Raw video:Baghdad,Iraq:Photographer Steve Bent speeds through the Iraqi capital with a gun-toting security aide determined to get him to an assignment on time.
TEXT FROM SOURCE:The aging Nissan 4x4 is racing and rattling through the potholed roads of the Mansour district of Baghdad. The young driver, his hand glued to the horn, is taking instructions from his “boss” in the front passenger seat. Frantic exchanges of Arab male voices fill the car.
As we screech around a bend opposite the remains of one of Saddam’s palaces, the road ahead is gridlocked with three lanes of morning rush-hour traffic. The boss (who wishes to remain anonymous) takes immediate action: he pulls out his Heckler & Koch 9mm pistol and squeezes his upper body through the window. With the gun in his hand we hurtle towards the oncoming traffic. Welcome to minicab's, Baghdad style, or as close as you can get to them in a war-torn city.
As a photographer, I have made thousands of car journeys in Iraq over the past five years, which can by turns be boring, frustrating or terrifying, but even by Baghdad’s standards this one stands out.
The dangers are well known for journalists operating in this city. Before you even get in a car the journey must be meticulously mapped out - every potential threat has to be taken into account, and this takes time. You must find out which roads are hot, or “red routes” as the military call them, because of recent IEDs (improvised explosive devices, or roadside bombs), suicide bombings (by car or on foot) and kidnappings and attacks by militia gunmen. The list is long and sobering.
Even when you do get in a car, it will always be partially armour-plated and driven by a trusted aide. But on this occasion none of these things had happened. In the time-honoured tradition of Iraq, somewhere there had been a cockup.
Earlier in the day I should have left the relatively secure compound where I was staying with my wife Hala Jaber, the Sunday Times foreign correspondent. We were spending a few days on assignment with a well known politician, who had offered to take us on a couple of trips outside the city with his armoured convoy. That day he was heading to Abu Ghraib, the rural area infamous for its prison. I would be taking photographs and videoing the trip.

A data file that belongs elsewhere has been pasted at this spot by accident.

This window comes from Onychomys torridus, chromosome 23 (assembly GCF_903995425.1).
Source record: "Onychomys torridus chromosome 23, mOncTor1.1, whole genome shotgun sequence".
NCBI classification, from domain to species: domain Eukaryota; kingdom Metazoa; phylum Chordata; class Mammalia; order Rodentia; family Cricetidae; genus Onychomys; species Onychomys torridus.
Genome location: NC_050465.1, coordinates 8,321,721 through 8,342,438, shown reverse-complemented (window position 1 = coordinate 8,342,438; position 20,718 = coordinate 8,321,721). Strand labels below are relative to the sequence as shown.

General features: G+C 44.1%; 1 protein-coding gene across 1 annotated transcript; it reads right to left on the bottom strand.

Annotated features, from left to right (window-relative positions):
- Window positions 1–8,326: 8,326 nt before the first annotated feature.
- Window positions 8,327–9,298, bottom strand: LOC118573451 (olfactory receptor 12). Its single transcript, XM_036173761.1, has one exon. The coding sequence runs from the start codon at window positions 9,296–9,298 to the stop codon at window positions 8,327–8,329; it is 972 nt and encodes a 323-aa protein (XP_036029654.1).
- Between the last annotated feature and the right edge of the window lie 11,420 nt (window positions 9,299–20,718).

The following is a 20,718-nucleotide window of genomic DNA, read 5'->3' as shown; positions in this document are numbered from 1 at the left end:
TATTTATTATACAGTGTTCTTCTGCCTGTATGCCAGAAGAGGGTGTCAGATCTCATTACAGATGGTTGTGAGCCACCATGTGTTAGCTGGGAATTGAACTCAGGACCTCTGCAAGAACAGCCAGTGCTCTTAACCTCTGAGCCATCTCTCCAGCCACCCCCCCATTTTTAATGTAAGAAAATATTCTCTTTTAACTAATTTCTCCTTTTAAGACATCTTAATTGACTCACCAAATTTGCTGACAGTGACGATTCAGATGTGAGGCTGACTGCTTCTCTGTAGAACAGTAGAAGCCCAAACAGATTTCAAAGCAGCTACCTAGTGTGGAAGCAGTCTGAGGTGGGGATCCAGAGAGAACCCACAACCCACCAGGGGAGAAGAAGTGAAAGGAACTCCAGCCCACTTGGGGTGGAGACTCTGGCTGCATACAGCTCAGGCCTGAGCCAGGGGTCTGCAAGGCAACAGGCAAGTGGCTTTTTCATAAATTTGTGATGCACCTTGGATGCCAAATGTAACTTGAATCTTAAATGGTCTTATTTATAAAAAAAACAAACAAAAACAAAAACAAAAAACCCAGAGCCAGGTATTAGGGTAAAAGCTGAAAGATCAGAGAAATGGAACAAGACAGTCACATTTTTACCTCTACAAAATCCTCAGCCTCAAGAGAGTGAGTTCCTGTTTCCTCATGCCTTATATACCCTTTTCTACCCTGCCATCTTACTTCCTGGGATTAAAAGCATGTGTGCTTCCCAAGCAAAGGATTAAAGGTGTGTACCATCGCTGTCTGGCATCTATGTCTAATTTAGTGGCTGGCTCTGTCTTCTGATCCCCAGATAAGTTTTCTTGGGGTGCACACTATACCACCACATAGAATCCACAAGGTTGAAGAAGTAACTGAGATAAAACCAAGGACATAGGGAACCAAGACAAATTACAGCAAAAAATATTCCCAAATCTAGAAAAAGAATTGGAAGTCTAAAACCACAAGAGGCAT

But the convoy had left without us. Under normal circumstances that would have been irritating but nothing more: we would have sat it out in the compound and waited for another convoy. However, when the politician realised we were not with his group, he ordered his people to make sure we join him. The problem was that they would not be able to wait long for us to catch up: they were at Assassins’ Gate, the entrance to the “safe” green zone, so called because it is where suicide bombers strike at workers queuing up to enter.
At that time of day, the journey of about four miles from our compound to Assassins’ Gate would take 30-40 minutes. And so the order came down to get us there in 10 minutes flat.
We are back in the car, with two wheels on the central reservation and the boss, an aide to the politician, threatening to shoot any driver too slow to pull over. I have decided that if I am going to die in a crash then at least I am going to record it on video. I look at Hala – her nails are embedded in the imitation leather of the driver’s headrest.